The Virgin Islands has been rocked by violent crimes of recent, including daylight fatal shootings and armed robberies. It was only yesterday, April 19, 2021, that a woman died from injuries sustained during a robbery at Paraquita Bay the night before.
This latest incident has sparked outrage among law-abiding citizens and many have been sharing their views on social media.
“When they start to do thing now, who you going to blame? Government need to look into this thing...,” the male caller said.
In the same breath, the caller also opined that the lack of confidentiality by officers of the Royal Virgin Islands Police Force (RVIPF) is a hindrance to crime-solving.
“A next thing is the police station; suppose a crime somewhere and you calling to tell them what’s going on. They going to question you to find out what’s your phone number is and who the person. That’s wrong, from the time somebody call, all you have to do is move the same time,” he reasoned.
The caller said when your personal details are taken and relayed, the life of the individual who tipped police is on the line.
“It’s not an easy thing when you see something, and you go try to hook them up, and they leak it out, your life is in danger. That’s why a lot of things a go on here, and people see and don’t call and say nothing, and they need to stop that.”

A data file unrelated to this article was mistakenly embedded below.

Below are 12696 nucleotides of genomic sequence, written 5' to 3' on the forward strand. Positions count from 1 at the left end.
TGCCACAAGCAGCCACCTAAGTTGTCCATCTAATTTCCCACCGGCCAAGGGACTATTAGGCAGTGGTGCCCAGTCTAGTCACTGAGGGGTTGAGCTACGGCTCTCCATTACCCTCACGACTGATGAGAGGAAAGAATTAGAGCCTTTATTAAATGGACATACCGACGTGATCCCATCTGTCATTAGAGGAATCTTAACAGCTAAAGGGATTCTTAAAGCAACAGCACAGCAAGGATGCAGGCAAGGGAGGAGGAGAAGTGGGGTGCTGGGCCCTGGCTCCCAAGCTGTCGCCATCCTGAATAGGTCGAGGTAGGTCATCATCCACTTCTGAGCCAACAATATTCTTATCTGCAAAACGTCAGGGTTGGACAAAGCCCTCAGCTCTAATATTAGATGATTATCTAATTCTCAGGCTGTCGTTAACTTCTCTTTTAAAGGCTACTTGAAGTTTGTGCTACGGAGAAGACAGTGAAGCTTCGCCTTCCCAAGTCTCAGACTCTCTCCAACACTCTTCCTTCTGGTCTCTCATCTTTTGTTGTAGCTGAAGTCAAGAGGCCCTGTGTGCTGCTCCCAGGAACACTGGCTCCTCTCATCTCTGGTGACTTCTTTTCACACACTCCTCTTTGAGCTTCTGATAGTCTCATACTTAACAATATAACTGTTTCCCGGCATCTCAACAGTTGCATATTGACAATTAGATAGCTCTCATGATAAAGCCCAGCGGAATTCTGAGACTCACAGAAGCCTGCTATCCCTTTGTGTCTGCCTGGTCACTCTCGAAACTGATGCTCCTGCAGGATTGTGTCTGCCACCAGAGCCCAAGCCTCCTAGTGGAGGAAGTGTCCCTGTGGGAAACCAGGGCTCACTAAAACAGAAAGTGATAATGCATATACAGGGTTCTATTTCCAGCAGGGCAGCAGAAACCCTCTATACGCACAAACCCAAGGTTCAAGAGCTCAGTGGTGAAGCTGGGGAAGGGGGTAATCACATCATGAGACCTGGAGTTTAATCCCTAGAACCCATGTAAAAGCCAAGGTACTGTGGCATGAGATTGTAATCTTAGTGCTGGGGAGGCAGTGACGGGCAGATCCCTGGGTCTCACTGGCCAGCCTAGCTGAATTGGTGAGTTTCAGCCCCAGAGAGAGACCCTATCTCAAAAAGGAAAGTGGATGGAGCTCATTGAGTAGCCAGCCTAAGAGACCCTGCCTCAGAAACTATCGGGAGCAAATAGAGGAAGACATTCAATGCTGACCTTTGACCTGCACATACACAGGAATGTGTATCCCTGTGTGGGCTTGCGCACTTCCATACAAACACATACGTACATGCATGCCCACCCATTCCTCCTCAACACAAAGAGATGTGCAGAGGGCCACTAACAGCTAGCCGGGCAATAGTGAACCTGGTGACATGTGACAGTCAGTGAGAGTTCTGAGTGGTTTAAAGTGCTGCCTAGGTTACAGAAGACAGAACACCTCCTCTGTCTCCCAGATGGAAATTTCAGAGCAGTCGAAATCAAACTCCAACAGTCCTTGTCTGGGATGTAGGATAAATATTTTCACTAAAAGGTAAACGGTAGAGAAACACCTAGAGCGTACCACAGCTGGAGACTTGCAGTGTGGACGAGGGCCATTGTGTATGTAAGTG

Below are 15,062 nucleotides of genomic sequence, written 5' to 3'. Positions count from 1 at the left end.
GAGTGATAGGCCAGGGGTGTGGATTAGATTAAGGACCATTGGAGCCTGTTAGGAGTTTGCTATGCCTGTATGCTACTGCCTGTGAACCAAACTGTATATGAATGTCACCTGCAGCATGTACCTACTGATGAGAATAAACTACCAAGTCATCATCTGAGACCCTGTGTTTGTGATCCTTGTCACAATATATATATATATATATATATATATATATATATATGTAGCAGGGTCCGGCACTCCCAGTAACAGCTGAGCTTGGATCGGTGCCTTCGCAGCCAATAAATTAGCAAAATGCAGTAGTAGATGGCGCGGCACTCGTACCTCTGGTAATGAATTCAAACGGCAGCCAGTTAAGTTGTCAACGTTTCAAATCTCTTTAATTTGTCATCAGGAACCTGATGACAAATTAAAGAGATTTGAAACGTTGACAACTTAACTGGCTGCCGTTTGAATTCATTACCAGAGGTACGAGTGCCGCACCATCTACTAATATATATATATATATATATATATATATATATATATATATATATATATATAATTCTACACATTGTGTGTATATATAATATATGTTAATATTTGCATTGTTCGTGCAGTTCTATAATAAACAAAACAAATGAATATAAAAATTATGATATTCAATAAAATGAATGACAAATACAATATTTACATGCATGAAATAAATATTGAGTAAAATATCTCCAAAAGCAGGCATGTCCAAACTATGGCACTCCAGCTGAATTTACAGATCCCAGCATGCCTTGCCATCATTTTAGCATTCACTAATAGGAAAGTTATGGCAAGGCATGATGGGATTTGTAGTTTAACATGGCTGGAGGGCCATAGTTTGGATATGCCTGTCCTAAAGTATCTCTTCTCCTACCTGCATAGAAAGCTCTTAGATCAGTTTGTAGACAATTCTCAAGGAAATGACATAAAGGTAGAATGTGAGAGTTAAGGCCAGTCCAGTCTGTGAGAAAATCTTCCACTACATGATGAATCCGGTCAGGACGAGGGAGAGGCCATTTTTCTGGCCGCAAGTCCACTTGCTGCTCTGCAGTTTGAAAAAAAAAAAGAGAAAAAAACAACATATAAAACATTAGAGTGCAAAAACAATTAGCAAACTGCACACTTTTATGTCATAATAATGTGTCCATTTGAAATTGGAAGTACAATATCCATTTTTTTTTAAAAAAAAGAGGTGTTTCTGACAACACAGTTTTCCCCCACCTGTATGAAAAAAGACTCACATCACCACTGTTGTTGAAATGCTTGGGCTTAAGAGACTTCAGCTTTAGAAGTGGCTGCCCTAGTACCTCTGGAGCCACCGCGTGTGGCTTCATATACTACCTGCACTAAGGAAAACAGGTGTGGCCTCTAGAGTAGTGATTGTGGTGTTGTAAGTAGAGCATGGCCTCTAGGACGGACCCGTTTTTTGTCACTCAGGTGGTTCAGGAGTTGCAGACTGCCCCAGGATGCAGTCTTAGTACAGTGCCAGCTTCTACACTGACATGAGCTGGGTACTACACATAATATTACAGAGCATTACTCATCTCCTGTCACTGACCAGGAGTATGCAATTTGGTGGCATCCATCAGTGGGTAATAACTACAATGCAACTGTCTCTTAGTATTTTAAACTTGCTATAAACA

Former Commissioner of Police Michael B. Matthews often blamed the community for not coming forward with information that could assist police with their investigations.
Leader of the Opposition Hon. Marlon A. Penn (R8) commented that someone shared similar sentiments with him on the same topic of a lack of confidentiality in the police force.
“You are correct, caller, because I just got a message on my phone saying they are concerned because they don’t know who to report a crime to, they are concerned about the confidentiality, and that is something that we need to fix.
“As a territory, we have an incoming Commissioner of Police, and hopefully, we can address those issues. I know there used to be a hotline that persons can call confidentially and give their reports on crime in the territory, but there is this perception that persons are afraid to call in and afraid for their own safety. One of the worst things you could have is a populous who is afraid to report a crime,” he added.
Mr Mark Collins QPM formally took up the post of Commissioner of the Royal Virgin Islands Police Force (RVIPF) on April 19, 2021, following a brief swearing-in ceremony at Government House, a press release said.
The Commissioner brings to the post more than 30 years of law enforcement experience including leadership posts such as Detective Superintendent in charge of the Wales Extremism and Counter-Terrorism Unit; Borough Commander (Chief Superintendent) for Waltham Forest with the London Metropolitan Police Service; and Chief Constable of the Dyfed-Powys Police, it added.